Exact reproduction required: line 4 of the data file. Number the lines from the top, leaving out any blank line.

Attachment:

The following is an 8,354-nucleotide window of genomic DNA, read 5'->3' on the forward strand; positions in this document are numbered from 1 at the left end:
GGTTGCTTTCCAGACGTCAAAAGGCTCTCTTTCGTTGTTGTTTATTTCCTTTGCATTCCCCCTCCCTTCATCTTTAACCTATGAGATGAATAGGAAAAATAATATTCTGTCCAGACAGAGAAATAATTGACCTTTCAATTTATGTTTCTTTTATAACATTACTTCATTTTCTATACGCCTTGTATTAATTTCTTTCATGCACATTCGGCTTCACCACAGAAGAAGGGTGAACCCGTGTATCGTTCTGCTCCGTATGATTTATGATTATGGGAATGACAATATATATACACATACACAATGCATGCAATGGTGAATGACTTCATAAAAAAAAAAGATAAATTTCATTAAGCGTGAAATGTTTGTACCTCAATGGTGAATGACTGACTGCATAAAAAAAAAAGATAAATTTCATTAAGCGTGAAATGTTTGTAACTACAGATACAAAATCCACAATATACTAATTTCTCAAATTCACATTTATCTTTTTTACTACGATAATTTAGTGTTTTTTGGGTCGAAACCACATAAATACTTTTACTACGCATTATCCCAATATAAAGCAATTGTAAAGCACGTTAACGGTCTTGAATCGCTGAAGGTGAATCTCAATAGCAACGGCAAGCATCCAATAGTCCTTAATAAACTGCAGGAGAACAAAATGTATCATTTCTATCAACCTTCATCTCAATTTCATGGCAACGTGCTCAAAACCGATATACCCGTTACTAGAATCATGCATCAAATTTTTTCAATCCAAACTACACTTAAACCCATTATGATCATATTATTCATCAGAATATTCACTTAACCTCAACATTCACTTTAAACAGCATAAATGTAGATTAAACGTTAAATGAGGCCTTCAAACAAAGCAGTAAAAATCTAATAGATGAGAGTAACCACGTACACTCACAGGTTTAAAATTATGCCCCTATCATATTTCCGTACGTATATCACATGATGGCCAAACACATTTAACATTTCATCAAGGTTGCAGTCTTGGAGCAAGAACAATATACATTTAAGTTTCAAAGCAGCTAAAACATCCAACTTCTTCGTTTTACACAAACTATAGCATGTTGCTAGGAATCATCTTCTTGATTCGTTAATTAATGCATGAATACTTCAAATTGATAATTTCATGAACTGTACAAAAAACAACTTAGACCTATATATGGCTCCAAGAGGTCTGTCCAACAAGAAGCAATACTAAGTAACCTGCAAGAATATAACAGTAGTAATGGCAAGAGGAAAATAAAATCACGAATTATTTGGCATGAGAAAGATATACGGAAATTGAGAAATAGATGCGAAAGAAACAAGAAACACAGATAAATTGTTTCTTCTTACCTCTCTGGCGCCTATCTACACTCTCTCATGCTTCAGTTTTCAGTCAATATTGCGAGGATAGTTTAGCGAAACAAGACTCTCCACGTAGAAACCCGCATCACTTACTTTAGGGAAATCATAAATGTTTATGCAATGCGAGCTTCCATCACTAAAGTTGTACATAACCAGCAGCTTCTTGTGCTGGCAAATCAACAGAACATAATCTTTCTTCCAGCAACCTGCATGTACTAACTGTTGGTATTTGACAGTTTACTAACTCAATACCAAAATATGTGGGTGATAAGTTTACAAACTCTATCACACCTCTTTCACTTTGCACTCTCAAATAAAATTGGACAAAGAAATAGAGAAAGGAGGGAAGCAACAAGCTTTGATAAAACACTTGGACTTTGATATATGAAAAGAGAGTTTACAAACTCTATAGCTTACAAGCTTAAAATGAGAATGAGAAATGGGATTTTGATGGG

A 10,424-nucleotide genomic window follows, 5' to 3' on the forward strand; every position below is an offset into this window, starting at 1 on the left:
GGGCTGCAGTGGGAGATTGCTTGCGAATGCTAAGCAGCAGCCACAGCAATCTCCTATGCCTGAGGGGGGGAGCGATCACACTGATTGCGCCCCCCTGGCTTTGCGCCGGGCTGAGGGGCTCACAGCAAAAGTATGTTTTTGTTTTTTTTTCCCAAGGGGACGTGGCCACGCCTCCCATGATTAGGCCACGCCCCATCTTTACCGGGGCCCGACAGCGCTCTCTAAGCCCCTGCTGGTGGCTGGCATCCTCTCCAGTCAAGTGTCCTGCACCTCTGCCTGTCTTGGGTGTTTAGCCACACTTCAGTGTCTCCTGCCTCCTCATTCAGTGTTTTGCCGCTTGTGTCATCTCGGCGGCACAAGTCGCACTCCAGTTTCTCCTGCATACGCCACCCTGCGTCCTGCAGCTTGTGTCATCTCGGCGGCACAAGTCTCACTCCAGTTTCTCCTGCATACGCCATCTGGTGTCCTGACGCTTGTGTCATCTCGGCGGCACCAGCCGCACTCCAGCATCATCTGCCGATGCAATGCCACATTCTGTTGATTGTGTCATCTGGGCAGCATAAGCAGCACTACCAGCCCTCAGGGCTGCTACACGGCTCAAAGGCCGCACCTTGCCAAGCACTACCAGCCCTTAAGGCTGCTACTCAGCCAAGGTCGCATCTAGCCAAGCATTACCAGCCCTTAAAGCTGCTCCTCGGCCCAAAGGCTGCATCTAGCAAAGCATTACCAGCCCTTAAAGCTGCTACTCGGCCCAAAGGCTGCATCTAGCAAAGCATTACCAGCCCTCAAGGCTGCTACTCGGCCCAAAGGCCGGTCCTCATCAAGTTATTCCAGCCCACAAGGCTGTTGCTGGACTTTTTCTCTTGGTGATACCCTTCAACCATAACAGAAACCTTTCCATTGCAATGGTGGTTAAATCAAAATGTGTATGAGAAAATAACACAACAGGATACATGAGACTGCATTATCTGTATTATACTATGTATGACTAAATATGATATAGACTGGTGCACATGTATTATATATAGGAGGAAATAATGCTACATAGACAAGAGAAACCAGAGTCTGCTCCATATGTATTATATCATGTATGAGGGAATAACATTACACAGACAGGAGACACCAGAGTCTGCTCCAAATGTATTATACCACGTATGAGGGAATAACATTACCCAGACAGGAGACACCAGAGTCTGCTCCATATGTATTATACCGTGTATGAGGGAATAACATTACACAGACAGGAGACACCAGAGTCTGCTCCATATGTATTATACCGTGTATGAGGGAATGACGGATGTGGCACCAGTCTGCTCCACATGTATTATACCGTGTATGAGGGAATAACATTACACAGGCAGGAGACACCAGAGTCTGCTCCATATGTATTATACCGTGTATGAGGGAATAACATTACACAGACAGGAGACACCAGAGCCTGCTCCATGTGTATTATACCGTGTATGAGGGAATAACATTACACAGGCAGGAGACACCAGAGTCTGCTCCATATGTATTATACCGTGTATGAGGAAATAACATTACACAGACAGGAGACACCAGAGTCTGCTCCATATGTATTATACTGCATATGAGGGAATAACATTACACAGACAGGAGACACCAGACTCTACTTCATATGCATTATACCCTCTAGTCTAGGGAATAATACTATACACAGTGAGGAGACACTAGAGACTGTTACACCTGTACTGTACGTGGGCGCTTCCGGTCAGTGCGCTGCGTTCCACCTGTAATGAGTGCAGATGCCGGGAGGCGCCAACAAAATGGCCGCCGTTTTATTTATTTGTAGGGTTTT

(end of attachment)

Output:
GGGCTGCAGTGGGAGATTGCTTGCGAATGCTAAGCAGCAGCCACAGCAATCTCCTATGCCTGAGGGGGGGAGCGATCACACTGATTGCGCCCCCCTGGCTTTGCGCCGGGCTGAGGGGCTCACAGCAAAAGTATGTTTTTGTTTTTTTTTCCCAAGGGGACGTGGCCACGCCTCCCATGATTAGGCCACGCCCCATCTTTACCGGGGCCCGACAGCGCTCTCTAAGCCCCTGCTGGTGGCTGGCATCCTCTCCAGTCAAGTGTCCTGCACCTCTGCCTGTCTTGGGTGTTTAGCCACACTTCAGTGTCTCCTGCCTCCTCATTCAGTGTTTTGCCGCTTGTGTCATCTCGGCGGCACAAGTCGCACTCCAGTTTCTCCTGCATACGCCACCCTGCGTCCTGCAGCTTGTGTCATCTCGGCGGCACAAGTCTCACTCCAGTTTCTCCTGCATACGCCATCTGGTGTCCTGACGCTTGTGTCATCTCGGCGGCACCAGCCGCACTCCAGCATCATCTGCCGATGCAATGCCACATTCTGTTGATTGTGTCATCTGGGCAGCATAAGCAGCACTACCAGCCCTCAGGGCTGCTACACGGCTCAAAGGCCGCACCTTGCCAAGCACTACCAGCCCTTAAGGCTGCTACTCAGCCAAGGTCGCATCTAGCCAAGCATTACCAGCCCTTAAAGCTGCTCCTCGGCCCAAAGGCTGCATCTAGCAAAGCATTACCAGCCCTTAAAGCTGCTACTCGGCCCAAAGGCTGCATCTAGCAAAGCATTACCAGCCCTCAAGGCTGCTACTCGGCCCAAAGGCCGGTCCTCATCAAGTTATTCCAGCCCACAAGGCTGTTGCTGGACTTTTTCTCTTGGTGATACCCTTCAACCATAACAGAAACCTTTCCATTGCAATGGTGGTTAAATCAAAATGTGTATGAGAAAATAACACAACAGGATACATGAGACTGCATTATCTGTATTATACTATGTATGACTAAATATGATATAGACTGGTGCACATGTATTATATATAGGAGGAAATAATGCTACATAGACAAGAGAAACCAGAGTCTGCTCCATATGTATTATATCATGTATGAGGGAATAACATTACACAGACAGGAGACACCAGAGTCTGCTCCAAATGTATTATACCACGTATGAGGGAATAACATTACCCAGACAGGAGACACCAGAGTCTGCTCCATATGTATTATACCGTGTATGAGGGAATAACATTACACAGACAGGAGACACCAGAGTCTGCTCCATATGTATTATACCGTGTATGAGGGAATGACGGATGTGGCACCAGTCTGCTCCACATGTATTATACCGTGTATGAGGGAATAACATTACACAGGCAGGAGACACCAGAGTCTGCTCCATATGTATTATACCGTGTATGAGGGAATAACATTACACAGACAGGAGACACCAGAGCCTGCTCCATGTGTATTATACCGTGTATGAGGGAATAACATTACACAGGCAGGAGACACCAGAGTCTGCTCCATATGTATTATACCGTGTATGAGGAAATAACATTACACAGACAGGAGACACCAGAGTCTGCTCCATATGTATTATACTGCATATGAGGGAATAACATTACACAGACAGGAGACACCAGACTCTACTTCATATGCATTATACCCTCTAGTCTAGGGAATAATACTATACACAGTGAGGAGACACTAGAGACTGTTACACCTGTACTGTACGTGGGCGCTTCCGGTCAGTGCGCTGCGTTCCACCTGTAATGAGTGCAGATGCCGGGAGGCGCCAACAAAATGGCCGCCGTTTTATTTATTTGTAGGGTTTT